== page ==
A few years ago, famous street artist Banksy painted at the Packard Plant on the east side of Detroit a piece that said, “I Remember When All This Was Trees.”
Banksy was right. At one point, that’s what this area was before industrial production filled Detroit’s landscape, for a time, with factories and smokestacks. The area also had fertile soil that the French farmers in the early 1800s said was so good they didn’t even have to work to raise crops.
Well, the trees may well be here again. Detroit is on the way to getting what could be Detroit’s first apple orchard since French settlers had ribbon farms in the area, Core Orchards.
Nonprofit Wolverine Human Services (WHS) is in the process of purchasing 11 acres of land at Charlevoix and Lenox streets on Detroit’s east side, a neighborhood they have called home for more than 25 years. Currently they have a group home on Lenox, and run youth programs and a soup kitchen out of the John S. Vitale Center, on adjacent Dickerson street.
The project is more than just a vision for an orchard. It is a vision for a thriving future for what’s otherwise a desolate neighborhood. A vision filled with access to fresh produce, education directed towards nutrition and gardening, and the hope for a more vibrant and thriving neighborhood.
The land would be used for a community garden, educational training classroom, and a farm stand that will provide free and reduced price fresh produce for the surrounding neighbors.
I talked with Matthew Wollack, the WHS director of development and marketing, about Core Orchards, what the plan is, food deserts, and the responsibility to the surrounding community.
Daily Detroit: The east Detroit neighborhood where WHS community center is currently located is considered a food desert. In your experience what do you think a lack of fresh fruit, vegetables, and quality food in general does to a community?
Wollack: It is an extreme drain on the community. As we all know, because there is a food desert within the neighborhood that we are in, our neighbors have to pay an extremely higher rate for food than anyone else would in Metro Detroit. They’re having to go to places that aren’t there to support a grocery like market, they’re there to support ancillary products onto a gas station or liquor store. So, it becomes not only an unfair financial burden on our community, it also creates a lack of opportunity to get the appropriate nutritional vegetables, fruits, and proteins that the rest of Metro Detroit has access to.
I know Detroit is doing a better job about bringing these types of opportunities into the city, but we all know that the neighborhoods are one step behind downtown. Our goal is to continue to support where the community is at and with what the community needs.
Daily Detroit: According to another report, Wolverine Human Services is currently waiting for approval to purchase land and break ground for Core Orchards. When do you expect to know a result?
Wollack: We were misquoted. We have not yet submitted to city council. What we have being doing right now is working with the Detroit Land Bank Authority and city council members to get ready to submit in September when they come back from break. In order for us to submit to city council we have to do it through the Detroit Land Bank Authority as a community partner. Actually one of the only reasons we’re able to request this amount of land is because we are a neighborhood community partner with the Detroit Land Bank Authority. On September 12 we have our meeting with planning and development. They are very aware of the project and have been working with the Detroit Land Bank to ensure that we continue to push the project along and that when council votes we are going to be ready to break ground.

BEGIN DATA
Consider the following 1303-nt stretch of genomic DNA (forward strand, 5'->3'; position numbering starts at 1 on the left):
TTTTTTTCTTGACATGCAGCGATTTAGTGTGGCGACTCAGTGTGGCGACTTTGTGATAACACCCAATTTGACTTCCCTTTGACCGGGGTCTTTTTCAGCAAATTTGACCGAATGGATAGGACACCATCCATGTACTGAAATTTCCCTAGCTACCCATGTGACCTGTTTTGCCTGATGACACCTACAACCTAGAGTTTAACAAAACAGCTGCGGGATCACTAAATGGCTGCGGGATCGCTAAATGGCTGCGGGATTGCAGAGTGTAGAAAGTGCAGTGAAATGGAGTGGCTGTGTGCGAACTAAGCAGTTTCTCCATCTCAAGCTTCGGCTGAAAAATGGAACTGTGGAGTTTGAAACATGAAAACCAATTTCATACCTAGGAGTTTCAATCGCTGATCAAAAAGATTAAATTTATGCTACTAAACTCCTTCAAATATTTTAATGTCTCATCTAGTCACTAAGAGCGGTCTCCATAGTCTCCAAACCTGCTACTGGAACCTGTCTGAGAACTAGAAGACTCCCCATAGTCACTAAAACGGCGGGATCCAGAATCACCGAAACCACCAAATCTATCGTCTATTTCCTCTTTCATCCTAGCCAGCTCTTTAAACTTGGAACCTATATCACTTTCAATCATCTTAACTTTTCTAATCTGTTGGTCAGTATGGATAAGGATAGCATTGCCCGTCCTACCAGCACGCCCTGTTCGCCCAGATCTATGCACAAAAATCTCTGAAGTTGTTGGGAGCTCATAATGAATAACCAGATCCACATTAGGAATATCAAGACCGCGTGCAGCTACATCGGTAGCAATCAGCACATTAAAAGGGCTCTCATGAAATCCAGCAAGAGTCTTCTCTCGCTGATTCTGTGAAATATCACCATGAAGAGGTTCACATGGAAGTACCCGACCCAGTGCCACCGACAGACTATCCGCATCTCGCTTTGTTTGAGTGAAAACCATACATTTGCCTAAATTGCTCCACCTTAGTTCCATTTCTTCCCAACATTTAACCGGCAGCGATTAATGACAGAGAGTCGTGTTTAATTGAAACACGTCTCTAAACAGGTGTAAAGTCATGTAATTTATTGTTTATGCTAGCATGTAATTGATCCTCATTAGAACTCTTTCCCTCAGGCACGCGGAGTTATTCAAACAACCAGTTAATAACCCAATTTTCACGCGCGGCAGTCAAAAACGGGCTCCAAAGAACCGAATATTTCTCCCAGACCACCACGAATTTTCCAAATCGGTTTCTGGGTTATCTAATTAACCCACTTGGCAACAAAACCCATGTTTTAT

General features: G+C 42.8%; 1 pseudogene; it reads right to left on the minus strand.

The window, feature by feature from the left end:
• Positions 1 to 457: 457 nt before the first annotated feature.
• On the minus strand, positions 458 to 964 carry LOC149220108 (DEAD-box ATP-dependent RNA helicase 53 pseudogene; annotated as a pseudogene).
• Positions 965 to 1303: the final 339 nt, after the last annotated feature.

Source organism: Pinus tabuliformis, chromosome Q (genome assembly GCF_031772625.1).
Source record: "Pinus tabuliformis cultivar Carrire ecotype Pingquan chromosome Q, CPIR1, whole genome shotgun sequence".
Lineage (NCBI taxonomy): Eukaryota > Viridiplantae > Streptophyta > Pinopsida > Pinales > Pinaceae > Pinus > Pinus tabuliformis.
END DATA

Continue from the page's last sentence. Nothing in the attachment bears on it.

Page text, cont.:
Daily Detroit: Why apples?
Wollack: I thought about what brings people from across the world to different areas to celebrate nature. One of the things that popped in my mind was cherry blossom festivals. However, after speaking with Isaiah Wunsch […] a consultant in his family’s sixth-generation apple and cherry farms [Wunsch Farms], we decided against it. Isaiah quickly said, ‘you don’t want to do that; it’s too much work, too much effort, and too much risk. Cherries are really a volatile plant and tree. Instead if you want to do it you want to go for apples’. And we said great, what does that look like? So he invited us up to their farm and orchard. They [Wunsch Farms] are the largest cherry producers in the state of Michigan. They produce 85% of all cherries produced in Michigan.
Me and my team went up there for a weekend and we learned all about what Isaiah’s life is like, what the orchard process was going to be like, and got some basic understanding of how we could start to implement and work towards this model within the city of Detroit.
Daily Detroit: What is Core Orchards projected cost? Will the project be completed in stages, or will be going full steam ahead?
Wollack: We think it’s going to cost $1.5 million. We’re getting our final estimate and budgets in the next few weeks. [As for completion] it’s going to depend on how the meetings with planning and development turn out, as well as [the meetings with] city council. If we get the go ahead to make infrastructure changes to roads and alleys, we may just go for the whole project all at once. If not we may phase it out one block at a time. The first block would include the farmers market, neighborhood gardens, as well as right around 1,500 Honeycrisp [apple] trees.
Daily Detroit: So Core Orchards is planning on offering free or reduced cost produce, how will that work?
Wollack: The way that’s going to work is we’re going to be running a business model similar to the Detroit Zoo or the Henry Ford. We’re going to have a general membership fee that encourages annual donations. […] now that being said, Detroit residents are going to have no entry fee into the orchard and they are going to have an extremely reduced rate to purchase the apples. Usually a pound of Honeycrisp apples according to the US Department of Agriculture sells for about $2.50, for Detroit residents we would sell it for about a dollar.